10 English expressions I found in the news recently

1. jump ship

In a number of U.S. cities and states, new laws are being passed to raise the minimum wage (minimum salary). However, this makes more experienced employees feel that it’s not fair that new workers already get paid a lot – so some companies are offering extra benefits, fearing that their veteran workers might otherwise jump ship.

The expression jump ship means to leave a job/company or a project/activity suddenly, especially when there are difficulties with the situation and you have better opportunities elsewhere.

Also, the expression veteran workers refers to workers who have experience. The word “veteran” is often used for people who have previous military experience; however, it can also be used more broadly for anyone with extensive experience in a job or activity.

2. decline to (do something)

The company GM is now testing a self-driving taxi. GM made a statement that electric cars blend perfectly with automated technology, although it declined to give specifics about the project.

If you decline to do something, it means you politely refuse to do it. You say you won’t do it, but in a nice way (not a rude way).

The word decline is also used when you say “no” to an invitation – for example, if someone invites you to dinner but you decline, it means you politely say “no.”

3. hamper / ramp up

There are some major fires in oil-producing regions of Canada, and damage to infrastructure could hamper efforts to ramp up output.

The phrasal verb ramp up means to increase the amount, volume, or speed of something. So in this sentence, Canada wants to ramp up (increase) oil output (output = what a factory/process produces) – however, the damage from the fires could hamper this effort. The verb hamper means to prevent progress.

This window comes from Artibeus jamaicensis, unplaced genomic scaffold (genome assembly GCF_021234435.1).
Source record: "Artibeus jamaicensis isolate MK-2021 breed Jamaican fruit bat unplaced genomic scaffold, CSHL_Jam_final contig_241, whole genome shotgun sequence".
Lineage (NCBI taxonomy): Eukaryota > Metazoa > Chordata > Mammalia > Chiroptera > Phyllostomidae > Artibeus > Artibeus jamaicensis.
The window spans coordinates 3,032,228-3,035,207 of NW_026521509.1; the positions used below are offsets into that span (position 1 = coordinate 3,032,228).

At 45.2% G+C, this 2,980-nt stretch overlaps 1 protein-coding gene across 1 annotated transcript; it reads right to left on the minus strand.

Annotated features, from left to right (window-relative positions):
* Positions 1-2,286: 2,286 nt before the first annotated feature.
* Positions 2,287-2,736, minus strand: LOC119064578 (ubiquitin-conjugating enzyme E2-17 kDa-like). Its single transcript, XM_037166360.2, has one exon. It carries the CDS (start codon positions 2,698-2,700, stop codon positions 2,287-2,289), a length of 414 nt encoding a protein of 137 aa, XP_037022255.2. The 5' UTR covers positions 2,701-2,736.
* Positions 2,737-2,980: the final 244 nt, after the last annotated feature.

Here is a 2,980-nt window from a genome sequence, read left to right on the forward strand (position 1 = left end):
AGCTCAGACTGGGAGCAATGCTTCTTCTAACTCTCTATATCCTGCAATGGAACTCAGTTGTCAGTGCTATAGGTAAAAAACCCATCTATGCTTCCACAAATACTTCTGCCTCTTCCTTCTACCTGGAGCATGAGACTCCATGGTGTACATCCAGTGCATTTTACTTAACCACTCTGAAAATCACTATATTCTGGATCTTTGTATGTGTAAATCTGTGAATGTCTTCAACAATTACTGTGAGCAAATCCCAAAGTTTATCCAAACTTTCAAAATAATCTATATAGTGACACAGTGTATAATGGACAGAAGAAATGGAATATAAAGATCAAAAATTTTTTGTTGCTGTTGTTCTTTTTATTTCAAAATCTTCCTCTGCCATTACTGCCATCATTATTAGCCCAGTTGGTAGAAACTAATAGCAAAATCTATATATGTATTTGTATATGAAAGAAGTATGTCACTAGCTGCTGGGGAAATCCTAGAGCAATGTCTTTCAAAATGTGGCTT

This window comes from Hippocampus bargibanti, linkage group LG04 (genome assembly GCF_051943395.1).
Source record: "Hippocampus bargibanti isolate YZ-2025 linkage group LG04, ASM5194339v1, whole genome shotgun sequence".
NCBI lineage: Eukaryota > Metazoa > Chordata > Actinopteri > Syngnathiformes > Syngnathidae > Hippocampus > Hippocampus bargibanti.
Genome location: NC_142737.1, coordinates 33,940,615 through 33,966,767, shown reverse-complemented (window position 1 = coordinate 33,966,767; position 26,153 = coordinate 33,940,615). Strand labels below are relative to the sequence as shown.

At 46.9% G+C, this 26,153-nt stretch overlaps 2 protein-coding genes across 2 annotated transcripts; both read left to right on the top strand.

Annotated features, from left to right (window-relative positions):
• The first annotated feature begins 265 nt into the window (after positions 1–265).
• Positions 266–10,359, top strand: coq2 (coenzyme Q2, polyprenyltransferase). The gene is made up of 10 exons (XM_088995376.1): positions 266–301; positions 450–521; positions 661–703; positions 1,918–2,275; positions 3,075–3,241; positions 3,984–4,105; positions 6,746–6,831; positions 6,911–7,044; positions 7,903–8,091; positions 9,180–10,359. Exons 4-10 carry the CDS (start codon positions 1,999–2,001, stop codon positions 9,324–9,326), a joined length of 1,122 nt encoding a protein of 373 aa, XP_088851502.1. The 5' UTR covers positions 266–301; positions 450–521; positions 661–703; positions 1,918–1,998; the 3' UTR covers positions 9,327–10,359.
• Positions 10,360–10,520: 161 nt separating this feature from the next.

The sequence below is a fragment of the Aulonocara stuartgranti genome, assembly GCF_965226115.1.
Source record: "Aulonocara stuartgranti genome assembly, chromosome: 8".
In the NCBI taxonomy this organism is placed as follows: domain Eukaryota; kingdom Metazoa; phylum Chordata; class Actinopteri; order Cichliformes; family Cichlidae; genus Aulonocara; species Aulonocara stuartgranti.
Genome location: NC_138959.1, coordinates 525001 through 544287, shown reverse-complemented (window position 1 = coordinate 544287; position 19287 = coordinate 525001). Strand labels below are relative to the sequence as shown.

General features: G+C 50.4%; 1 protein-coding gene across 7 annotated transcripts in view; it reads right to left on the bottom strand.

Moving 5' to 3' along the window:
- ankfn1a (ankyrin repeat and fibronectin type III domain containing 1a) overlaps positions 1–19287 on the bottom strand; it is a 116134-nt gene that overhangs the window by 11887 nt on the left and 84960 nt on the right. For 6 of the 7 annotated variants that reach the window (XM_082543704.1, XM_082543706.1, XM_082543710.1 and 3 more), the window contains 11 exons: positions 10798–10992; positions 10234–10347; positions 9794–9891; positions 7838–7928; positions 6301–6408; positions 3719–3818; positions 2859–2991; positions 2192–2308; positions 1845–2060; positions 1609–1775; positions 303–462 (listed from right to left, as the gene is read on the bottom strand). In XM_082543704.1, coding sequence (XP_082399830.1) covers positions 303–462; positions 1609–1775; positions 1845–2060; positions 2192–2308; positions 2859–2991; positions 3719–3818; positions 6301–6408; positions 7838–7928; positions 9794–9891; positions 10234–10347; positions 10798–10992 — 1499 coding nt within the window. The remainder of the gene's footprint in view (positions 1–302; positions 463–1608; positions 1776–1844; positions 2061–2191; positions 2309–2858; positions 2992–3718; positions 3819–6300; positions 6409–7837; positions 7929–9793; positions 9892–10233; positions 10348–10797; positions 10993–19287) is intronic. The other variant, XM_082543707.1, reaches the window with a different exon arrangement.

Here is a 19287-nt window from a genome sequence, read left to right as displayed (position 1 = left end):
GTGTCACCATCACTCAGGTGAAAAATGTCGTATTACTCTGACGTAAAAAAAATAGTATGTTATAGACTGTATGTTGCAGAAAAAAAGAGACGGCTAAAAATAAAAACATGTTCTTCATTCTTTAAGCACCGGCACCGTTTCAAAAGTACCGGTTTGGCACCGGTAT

4. cease-fire / deadlock

In Syria, there’s a cease-fire so that negotiations can take place – but right now there’s a diplomatic deadlock.

cease-fire is an agreement to stop active fighting. This can also be called a truce. 

They stopped fighting in Syria so that they could try to negotiate a peace agreement. Unfortunately, there’s a deadlock – this means the negotiations are completely stopped because both sides are holding firm in their positions and don’t want to change anything to be agreeable to the other side.

5. step down / divert

Brazil’s Speaker of the House had to step down because he diverted funds from Brazil’s state oil company into his own private accounts.

If you step down, it means you leave a position of leadership or authority.

This person diverted money – the verb divert means to turn something in a different direction from the direction it is going.

6. bent on (doing something)

There are some new regulations that make it more difficult for e-cigarettes to get approved for sale in the U.S. – the Food & Drug Administration seems bent on blocking an advance in public health.

If you are bent on doing something, it means you are very firm in your purpose; you are determined to do it and it is not easy for other people to convince you to change your mind.

7. pushback

Pharmaceutical companies face pushback when they raise the prices of drugs.

The word pushback refers to opposition or resistance, especially to a new policy.

8. in the wake of

Many people are posting YouTube videos of Prince in the wake of his death.

The expression in the wake of refers to the time after a significant event has occurred.

9. steer clear of / embrace

In the upcoming U.S. elections, other Republican politicians have to decide whether to steer clear of Donald Trump or embrace him as an ally.

To steer clear of something/someone means to avoid it because it is dangerous/bad for you.

To embrace something/someone means to accept it and support it eagerly.

10. boom / peak

There was a boom in running over the past two decades, but it hit its peak in 2013 and now the number of runners is going down.

In this context, a boom is a sudden increase (especially an increase in popularity). The peak is the highest point.

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